By Jamie Rose
I was diagnosed with bipolar II disorder, exacerbated by postpartum depression shortly after my son was born. When I first heard my psychiatrist say I was diagnosed with bipolar I did not want to believe it. I had preconceived notions that people living with bipolar are scary, unstable, hyperactive, have split personalities and are not able to function in society. How could I be diagnosed with something like this? It did not make sense to me that a partner, mother, and teacher like myself would be diagnosed with bipolar disorder. My own stigmas surrounding mental illness and bipolar disorder stopped me from accepting the diagnosis. I was ashamed of this disorder and wanted to hide it from others that way I had been hiding it for all these years.
Accepting my diagnosis
It took a while for me to truly understand and accept my diagnosis. Months of therapy with a counselor and my psychiatrist plus the proper medication, helped me realize that I had actually been living with undiagnosed bipolar for a long time. I had been functioning with this disorder by putting a mask on for my audience. I finally decided to take off the mask when my son was around 5 months old. I was tired of hiding who I was and wanted to share my story with friends and family. My wish was that by sharing my story it would help other people living with mental illness know they are not alone. For months, I kept dragging my feet about sharing my story. I worried about what would people think of me and if they would accept me after they found out I have bipolar disorder. And this is what stigma is all about. Worrying about what others would think of me and keeping my story hidden was contributing to the stigma surrounding mental health.
For the most part, talking about mental health is not a part of our everyday lives. But what if this wasn’t the case? What if we could share that we have a mental illness without worrying? What if it was as easy as saying what you had for breakfast that morning? Mental illness is not something that people choose. After I wrote about my experience with being diagnosed, I decided that I would become an advocate for mental health whenever I got the chance. I no longer wanted to stay quiet about my diagnosis because I have been wearing a mask for too long. I started writing to different publishers and speaking up to friends and family whenever I got the chance.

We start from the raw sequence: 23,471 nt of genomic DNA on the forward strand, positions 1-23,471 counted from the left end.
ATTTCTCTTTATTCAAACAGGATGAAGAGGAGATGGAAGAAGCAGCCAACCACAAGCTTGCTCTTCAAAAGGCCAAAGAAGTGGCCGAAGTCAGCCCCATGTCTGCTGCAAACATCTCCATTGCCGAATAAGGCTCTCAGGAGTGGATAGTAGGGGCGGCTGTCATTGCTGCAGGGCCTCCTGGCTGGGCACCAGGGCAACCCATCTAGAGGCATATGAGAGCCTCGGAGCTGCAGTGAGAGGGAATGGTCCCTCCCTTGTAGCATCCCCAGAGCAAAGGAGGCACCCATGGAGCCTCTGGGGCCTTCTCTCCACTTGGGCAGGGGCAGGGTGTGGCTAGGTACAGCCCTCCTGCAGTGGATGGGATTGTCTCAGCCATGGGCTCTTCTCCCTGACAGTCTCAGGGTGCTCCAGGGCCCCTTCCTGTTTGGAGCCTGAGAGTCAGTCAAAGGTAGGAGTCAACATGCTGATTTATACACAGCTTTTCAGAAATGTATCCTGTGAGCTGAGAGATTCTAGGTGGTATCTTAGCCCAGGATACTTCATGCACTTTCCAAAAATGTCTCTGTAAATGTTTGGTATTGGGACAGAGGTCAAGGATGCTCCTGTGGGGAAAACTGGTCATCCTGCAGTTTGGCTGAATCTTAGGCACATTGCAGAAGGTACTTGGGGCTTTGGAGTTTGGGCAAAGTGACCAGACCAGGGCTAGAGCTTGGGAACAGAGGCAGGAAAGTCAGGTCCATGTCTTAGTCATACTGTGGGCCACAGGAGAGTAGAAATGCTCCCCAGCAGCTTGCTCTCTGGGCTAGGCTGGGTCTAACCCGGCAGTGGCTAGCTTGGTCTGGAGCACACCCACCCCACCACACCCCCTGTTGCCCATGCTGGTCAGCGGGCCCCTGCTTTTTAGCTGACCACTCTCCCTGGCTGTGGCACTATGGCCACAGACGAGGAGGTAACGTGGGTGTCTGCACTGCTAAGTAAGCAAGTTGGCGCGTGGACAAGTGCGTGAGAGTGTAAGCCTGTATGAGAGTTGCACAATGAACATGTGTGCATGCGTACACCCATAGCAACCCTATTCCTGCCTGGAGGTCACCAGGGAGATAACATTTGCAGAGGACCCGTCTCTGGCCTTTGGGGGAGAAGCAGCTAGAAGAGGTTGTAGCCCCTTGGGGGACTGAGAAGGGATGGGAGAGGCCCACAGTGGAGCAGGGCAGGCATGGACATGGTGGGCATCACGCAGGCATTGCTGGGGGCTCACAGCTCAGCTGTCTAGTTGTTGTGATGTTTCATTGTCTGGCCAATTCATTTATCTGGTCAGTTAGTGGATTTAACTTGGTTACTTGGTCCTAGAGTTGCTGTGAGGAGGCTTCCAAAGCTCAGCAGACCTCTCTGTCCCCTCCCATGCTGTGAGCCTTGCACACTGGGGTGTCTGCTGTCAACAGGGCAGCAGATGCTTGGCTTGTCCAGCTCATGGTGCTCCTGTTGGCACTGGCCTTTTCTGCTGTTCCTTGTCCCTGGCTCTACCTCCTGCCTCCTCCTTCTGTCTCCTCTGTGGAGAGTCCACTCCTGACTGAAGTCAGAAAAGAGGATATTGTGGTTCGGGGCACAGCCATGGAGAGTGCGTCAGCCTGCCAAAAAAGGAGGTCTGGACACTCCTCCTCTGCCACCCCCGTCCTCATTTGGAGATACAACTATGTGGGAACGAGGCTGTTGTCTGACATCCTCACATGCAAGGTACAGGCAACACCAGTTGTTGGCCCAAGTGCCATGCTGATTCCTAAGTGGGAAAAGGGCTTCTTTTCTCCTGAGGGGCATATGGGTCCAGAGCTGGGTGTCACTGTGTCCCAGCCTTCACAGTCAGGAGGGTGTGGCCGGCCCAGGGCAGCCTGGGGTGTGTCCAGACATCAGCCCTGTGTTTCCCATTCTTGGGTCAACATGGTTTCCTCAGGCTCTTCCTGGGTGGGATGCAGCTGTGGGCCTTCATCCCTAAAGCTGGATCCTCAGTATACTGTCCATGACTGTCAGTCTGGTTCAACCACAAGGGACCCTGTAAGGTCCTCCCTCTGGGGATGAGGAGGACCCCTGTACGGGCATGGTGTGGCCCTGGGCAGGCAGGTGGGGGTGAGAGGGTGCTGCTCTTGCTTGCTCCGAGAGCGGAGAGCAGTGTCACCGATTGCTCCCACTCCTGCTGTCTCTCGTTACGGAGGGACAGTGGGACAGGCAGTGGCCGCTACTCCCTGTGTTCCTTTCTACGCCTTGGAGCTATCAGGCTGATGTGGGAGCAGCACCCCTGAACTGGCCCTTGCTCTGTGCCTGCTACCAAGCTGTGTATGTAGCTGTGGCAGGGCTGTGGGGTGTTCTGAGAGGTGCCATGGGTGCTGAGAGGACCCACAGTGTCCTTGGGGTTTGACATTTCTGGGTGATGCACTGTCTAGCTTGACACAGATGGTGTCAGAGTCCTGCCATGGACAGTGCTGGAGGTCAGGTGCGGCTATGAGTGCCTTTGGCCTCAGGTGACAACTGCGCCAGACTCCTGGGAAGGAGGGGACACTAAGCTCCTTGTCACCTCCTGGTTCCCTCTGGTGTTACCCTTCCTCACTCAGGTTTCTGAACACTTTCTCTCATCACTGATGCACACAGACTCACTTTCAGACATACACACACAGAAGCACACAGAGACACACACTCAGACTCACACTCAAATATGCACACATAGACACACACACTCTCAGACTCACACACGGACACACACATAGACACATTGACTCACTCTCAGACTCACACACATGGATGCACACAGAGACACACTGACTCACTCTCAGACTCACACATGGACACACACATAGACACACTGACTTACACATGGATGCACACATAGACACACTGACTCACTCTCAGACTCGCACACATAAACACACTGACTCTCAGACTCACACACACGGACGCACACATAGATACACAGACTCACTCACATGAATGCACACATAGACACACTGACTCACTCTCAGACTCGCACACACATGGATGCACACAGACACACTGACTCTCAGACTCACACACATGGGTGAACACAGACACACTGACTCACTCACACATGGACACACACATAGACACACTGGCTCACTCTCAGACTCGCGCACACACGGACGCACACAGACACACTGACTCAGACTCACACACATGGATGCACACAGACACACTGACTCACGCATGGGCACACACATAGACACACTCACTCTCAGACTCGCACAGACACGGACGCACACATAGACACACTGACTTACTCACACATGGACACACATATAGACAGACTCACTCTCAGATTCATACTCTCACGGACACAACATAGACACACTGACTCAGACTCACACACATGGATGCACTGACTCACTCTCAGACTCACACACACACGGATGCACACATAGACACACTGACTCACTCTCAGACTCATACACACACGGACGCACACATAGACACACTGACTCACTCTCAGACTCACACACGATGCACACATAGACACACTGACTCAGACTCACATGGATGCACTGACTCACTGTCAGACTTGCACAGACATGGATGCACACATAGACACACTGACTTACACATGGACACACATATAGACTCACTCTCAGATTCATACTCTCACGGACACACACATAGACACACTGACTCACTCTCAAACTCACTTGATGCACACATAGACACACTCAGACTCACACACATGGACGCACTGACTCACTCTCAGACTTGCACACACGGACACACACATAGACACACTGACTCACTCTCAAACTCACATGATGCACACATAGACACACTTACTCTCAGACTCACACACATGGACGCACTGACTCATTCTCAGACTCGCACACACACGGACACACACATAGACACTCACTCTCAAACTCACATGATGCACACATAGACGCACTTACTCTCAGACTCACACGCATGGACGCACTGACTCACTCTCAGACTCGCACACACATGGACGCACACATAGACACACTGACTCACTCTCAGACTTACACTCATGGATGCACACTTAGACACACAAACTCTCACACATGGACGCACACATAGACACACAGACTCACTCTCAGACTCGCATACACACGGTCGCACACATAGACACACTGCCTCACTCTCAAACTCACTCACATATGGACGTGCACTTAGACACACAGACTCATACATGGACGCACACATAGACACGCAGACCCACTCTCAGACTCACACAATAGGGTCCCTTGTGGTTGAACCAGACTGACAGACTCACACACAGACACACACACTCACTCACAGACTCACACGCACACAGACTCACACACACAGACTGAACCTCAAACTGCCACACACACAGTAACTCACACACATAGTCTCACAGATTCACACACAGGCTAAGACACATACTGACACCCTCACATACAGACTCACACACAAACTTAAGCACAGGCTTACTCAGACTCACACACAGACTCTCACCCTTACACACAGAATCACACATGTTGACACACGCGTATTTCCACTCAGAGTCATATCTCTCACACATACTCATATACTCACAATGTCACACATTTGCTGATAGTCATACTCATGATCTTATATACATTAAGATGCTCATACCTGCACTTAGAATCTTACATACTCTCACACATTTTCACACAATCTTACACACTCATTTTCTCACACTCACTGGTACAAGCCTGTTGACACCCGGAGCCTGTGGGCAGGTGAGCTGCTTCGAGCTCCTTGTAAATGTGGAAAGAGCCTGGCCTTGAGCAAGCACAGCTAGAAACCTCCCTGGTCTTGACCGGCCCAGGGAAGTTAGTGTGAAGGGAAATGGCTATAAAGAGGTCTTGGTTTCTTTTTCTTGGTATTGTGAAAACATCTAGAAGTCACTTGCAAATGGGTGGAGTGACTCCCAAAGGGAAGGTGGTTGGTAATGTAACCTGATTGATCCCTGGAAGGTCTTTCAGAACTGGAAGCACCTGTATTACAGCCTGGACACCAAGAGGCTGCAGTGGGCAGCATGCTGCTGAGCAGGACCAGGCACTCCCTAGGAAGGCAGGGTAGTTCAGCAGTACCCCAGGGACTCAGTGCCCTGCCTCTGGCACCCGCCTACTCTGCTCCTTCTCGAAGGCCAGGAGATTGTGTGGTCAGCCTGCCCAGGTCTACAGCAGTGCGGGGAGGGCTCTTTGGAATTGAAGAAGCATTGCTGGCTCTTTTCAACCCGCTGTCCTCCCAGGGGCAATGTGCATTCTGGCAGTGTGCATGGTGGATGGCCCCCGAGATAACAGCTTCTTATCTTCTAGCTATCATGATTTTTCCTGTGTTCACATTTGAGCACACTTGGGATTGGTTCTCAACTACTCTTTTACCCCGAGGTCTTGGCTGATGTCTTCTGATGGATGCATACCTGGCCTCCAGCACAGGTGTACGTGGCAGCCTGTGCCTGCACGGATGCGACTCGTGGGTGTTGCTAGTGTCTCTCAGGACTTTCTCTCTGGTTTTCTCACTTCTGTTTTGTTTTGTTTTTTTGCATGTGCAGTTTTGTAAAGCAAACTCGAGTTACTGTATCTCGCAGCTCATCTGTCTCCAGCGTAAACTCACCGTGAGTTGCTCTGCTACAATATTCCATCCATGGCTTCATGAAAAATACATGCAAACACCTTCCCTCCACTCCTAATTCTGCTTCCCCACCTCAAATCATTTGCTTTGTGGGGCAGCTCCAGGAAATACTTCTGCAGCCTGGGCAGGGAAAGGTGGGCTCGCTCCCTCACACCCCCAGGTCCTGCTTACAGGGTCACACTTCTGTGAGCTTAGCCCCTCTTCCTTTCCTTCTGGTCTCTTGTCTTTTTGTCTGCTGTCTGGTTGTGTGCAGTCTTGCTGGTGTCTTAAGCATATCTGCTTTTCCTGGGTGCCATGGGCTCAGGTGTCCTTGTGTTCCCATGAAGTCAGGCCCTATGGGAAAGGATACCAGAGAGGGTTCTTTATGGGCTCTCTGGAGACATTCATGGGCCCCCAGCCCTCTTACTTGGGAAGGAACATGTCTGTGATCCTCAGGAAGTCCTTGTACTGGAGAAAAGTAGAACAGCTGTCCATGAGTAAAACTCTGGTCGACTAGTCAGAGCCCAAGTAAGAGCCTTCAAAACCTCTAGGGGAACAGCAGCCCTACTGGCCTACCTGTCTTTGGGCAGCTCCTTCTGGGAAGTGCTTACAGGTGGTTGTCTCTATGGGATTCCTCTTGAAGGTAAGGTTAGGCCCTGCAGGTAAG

Breaking the silence
Stigmas are still strong in our society but the more we bring up the subject of mental health, the more we can begin to break the stigmas. I remember sitting at a baby mommy group that I have attended for several months. The group facilitator always started off each baby class with a light ice breaker question, asking us about our favourite movie or where we would like to travel. The moms and I always shared lighthearted answers to these questions. One day the facilitator asked us to tell the group about one thing no one would ever guess about us. This was my chance to break the stigma and share about my bipolar. I went back and forth with this idea while other moms shared their very tame and predictable answers. Finally, it was my turn and I nervously said, “something that you would never guess from me is that I live with bipolar disorder”. As I looked around the room no one was saying anything or making eye contact with me, it was something that no one was expecting to hear. The facilitator thanked me for being brave enough to share this with the group, and she told me how more people needed to do this. By letting others know your journey we can start to break the stigma.
Mental health doesn’t have to be the elephant in the room. I am proud of the accomplishments I have had while dealing with a bipolar diagnosis. This diagnosis is no joke and for people to lead successful lives while dealing with an often-debilitating illness is amazing. Having spent some time on social media platforms, I have found that there are strong individuals sharing their stories. The stigma of mental health is diminishing because people are brave enough to talk about it and share. They are not sharing for attention; they are sharing for connection. When we connect with someone who shares our mental illness it gives us hope. Hope that we can survive and live with our mental illness every day. Our mental illness does not have to define us. So, if you are hesitating about sharing your story just do it; you’ll be glad that you did. Sharing your story with even one person who is going through what you are going through can make all the difference and is one step closer to helping break those stigmas.
Jamie Rose is a longtime elementary school teacher and a mother to a beautiful one-year-old boy. When her son was born, she was hospitalized and later diagnosed with bipolar disorder, exacerbated by postpartum. Jamie vows to advocate for mental health awareness and to continue crushing the stigmas. In her spare time, Jamie can be found playing volleyball, walking her dog, and listening to 90s rock music.